Man and woman in a cockpit of an airplane. They are  both looking at the camera.

Seeking to optimize performance: Southern Illinois University Carbondale faculty Eric Lee, left, assistant professor in psychology, and Irene Miller, assistant professor in aviation management, are involved in research to examine whether sports psychology skills and techniques can help student pilots get in a good mindset and optimize their performances. (Photo by Russell Bailey)

September 26, 2022

SIU researchers pioneer use of psychology to optimize student pilots’ success

by Pete Rosenbery

CARBONDALE, Ill. — Researchers at Southern Illinois University Carbondale are examining whether sports psychology skills and techniques can help student pilots get in a good mindset and optimize their performances.

Starting this fall, a cross-disciplinary collaboration that involves the School of Aviation and the School of Psychological and Behavioral Sciences, both within the College of Health and Human Sciences, will aim to improve flight students’ scores on rigorous practical examinations, or check rides. Working with four clinical psychology graduate students, eligible aviation students who volunteer for the approximate 16-week online program will learn to increase their psychological flexibility, motivation and performance.

“We are looking at performance psychology that has been used in professional sports for many years, where simply they get athletes in the right head space for optimal performance,” said Irene Miller, an assistant professor in aviation management, adding that utilizing performance psychology is new to the aviation field.

The goal is to have 120 aviation flight students — 60 each in the fall 2022 and spring 2023 semesters — with varying amounts of flight experience participate. Students will participate in six, one-hour sessions via Zoom. The research study proposal has been reviewed by the Federal Aviation Administration, and officials there, along with the U.S. Naval Training Command, are eager to see how the study turns out, Miller said.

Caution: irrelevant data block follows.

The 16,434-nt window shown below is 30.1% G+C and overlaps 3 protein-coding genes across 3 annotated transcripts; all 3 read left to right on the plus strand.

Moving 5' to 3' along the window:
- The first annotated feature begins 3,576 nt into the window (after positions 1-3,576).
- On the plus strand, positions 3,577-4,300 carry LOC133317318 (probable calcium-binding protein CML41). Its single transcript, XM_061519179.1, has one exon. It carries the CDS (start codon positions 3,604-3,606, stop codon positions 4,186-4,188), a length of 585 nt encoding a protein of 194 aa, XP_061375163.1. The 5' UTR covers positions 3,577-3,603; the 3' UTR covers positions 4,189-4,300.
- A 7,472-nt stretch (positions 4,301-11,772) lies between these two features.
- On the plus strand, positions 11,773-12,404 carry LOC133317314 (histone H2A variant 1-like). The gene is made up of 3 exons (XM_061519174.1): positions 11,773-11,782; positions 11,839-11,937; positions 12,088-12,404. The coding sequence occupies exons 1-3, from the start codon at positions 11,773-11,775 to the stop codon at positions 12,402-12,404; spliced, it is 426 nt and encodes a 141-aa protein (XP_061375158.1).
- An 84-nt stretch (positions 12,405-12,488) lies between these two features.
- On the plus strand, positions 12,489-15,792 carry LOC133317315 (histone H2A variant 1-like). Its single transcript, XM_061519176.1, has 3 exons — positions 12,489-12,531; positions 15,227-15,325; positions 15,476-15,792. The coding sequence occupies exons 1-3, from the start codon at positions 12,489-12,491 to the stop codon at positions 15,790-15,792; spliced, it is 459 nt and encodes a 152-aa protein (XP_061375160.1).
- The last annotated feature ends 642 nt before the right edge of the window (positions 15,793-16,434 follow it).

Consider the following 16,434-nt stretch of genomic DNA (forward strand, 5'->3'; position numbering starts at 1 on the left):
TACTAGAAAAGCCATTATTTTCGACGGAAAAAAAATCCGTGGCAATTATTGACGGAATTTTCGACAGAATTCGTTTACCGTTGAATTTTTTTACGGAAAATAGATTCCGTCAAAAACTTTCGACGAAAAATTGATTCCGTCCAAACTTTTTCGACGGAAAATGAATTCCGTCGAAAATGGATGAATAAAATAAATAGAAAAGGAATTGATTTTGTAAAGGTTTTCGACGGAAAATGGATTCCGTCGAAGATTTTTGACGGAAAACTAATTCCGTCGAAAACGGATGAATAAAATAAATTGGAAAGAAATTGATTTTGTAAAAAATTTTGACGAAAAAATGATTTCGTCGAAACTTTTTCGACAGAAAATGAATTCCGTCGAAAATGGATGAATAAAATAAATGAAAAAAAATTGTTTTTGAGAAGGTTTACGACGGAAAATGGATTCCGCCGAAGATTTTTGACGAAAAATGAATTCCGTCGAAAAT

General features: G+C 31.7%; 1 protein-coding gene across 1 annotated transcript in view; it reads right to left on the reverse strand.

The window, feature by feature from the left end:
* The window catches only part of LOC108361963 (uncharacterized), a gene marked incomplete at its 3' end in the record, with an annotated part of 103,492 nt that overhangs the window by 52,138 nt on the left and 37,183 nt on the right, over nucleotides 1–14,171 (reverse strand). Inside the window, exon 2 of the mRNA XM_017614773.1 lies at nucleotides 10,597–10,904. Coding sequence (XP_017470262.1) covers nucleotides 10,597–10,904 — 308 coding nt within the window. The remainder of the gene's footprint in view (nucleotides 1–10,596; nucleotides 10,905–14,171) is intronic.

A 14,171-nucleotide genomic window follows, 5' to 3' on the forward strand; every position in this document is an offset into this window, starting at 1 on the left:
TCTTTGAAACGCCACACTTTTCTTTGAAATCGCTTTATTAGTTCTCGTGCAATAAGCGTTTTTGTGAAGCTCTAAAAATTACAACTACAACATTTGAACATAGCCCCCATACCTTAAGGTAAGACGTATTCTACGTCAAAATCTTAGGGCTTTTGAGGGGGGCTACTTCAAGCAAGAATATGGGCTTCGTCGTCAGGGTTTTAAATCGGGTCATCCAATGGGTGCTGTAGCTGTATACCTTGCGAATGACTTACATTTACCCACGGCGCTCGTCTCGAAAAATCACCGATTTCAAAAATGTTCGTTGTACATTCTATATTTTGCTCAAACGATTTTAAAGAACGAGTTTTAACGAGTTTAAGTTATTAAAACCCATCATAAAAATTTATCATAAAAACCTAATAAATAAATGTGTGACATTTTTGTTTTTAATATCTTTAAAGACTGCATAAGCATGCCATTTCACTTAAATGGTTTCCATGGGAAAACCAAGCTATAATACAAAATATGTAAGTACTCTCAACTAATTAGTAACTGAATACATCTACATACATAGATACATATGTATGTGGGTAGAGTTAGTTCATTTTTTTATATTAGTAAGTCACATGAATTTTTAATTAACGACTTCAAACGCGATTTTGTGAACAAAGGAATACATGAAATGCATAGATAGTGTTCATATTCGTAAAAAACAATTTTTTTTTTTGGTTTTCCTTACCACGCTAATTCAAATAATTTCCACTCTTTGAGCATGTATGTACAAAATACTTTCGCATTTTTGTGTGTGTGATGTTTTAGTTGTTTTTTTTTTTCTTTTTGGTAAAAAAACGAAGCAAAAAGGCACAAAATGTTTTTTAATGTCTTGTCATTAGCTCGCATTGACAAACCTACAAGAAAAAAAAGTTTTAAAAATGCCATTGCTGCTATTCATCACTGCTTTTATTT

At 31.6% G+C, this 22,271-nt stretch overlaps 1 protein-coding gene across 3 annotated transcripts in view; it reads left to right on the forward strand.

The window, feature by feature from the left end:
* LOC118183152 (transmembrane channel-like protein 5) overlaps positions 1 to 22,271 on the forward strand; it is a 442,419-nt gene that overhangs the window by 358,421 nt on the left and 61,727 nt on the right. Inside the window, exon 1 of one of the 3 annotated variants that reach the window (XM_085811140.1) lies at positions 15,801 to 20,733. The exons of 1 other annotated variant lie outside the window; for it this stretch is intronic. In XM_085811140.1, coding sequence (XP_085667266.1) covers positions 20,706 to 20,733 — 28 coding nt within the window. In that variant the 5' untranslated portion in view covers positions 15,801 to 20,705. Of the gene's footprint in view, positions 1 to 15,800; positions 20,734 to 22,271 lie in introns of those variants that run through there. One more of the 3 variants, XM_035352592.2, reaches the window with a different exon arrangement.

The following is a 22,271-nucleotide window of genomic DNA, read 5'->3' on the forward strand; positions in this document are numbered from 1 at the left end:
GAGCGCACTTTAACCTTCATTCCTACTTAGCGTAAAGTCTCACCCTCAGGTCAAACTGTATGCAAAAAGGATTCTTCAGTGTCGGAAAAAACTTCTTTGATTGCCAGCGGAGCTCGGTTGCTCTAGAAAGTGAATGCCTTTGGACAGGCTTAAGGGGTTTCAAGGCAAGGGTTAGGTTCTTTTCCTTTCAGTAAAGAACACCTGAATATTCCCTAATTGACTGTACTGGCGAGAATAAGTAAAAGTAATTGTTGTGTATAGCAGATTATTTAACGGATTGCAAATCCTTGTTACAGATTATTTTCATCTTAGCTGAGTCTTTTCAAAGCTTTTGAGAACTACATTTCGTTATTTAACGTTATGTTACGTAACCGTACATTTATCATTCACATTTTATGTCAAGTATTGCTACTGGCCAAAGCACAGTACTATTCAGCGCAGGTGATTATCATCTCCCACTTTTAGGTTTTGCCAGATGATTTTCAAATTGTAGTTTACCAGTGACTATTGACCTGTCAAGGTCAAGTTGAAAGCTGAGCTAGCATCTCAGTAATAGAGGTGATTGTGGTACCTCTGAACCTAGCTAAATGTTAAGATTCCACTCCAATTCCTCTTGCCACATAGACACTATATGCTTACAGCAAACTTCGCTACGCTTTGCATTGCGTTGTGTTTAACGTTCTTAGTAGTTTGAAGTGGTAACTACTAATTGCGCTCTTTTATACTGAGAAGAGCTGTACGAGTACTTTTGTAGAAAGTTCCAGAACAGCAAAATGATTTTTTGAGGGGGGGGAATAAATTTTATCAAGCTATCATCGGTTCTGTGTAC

Eric Lee, an assistant professor in clinical psychology, is supervising and implementing the study.

Rigorous demands

Students can experience many stress factors in college and that can be even more significant when coupled with passing FAA written exams and mastering flight skills needed to pass practical exams to obtain pilot licenses and ratings. A check ride is a 3- to 4-hour practical exam involving an oral and flight evaluation, usually to earn an FAA rating.

Miller explained students at times might make a seemingly minor error during a check ride but then dwell on that rather than focusing on the tasks at hand and anticipating the tasks ahead. The primary consequence of dwelling on a minor error is not passing the FAA practical exam (check ride). Ultimately, if the student’s performance continues to degrade, then they will risk the chance of not completing the flight training program.

Simply telling someone to “not be nervous” doesn’t work, said Miller, but giving them skills so they can cope and “thrive very well in those situations” is the goal. Faculty also involved in the research with Miller and Lee are Mike Robertson, a professor in aviation flight, and Ken Bro, an assistant professor in aviation management.

“Pilots have to take check rides throughout their careers. It is a part of the job that never stops,” Robertson said. “Often this causes stress, especially in the student population. If they can learn the skills to enhance their performance now, it will only benefit them as they continue their piloting career.”

Psychological flexibility

Lee explained that the sessions will be focused on skills and strengths and less on symptoms.

“What we are doing is teaching these acceptance-based cognitive behavioral skills,” he said. “We are focusing on flight checks, but they are broadly applicable skills.”

Having psychological flexibility allows people to move away from a mind’s natural tendency to look back at something that was off rather than focusing on the task at hand. Students will practice skills to help them achieve that, he said.

“Being psychologically flexible in the moment is to be present and aware,” he said.

Graduate students who are involved in the project will benefit from gaining clinical hours and having direct contact with students under his supervision, Lee said. The students discussed the study’s design and methodology over the summer.

The goal is to have preliminary results by fall 2023, he said.

Lee is also excited about collaborating with another area of campus.

“I think most disciplines are this way,” he said. “We can often feel kind of siloed and that we kind of just talk to ourselves and that we are only helping ourselves in some ways. In psychology especially, we are always trying to reach people who could benefit by this; what more can we do? There is a real possibility here to be useful.”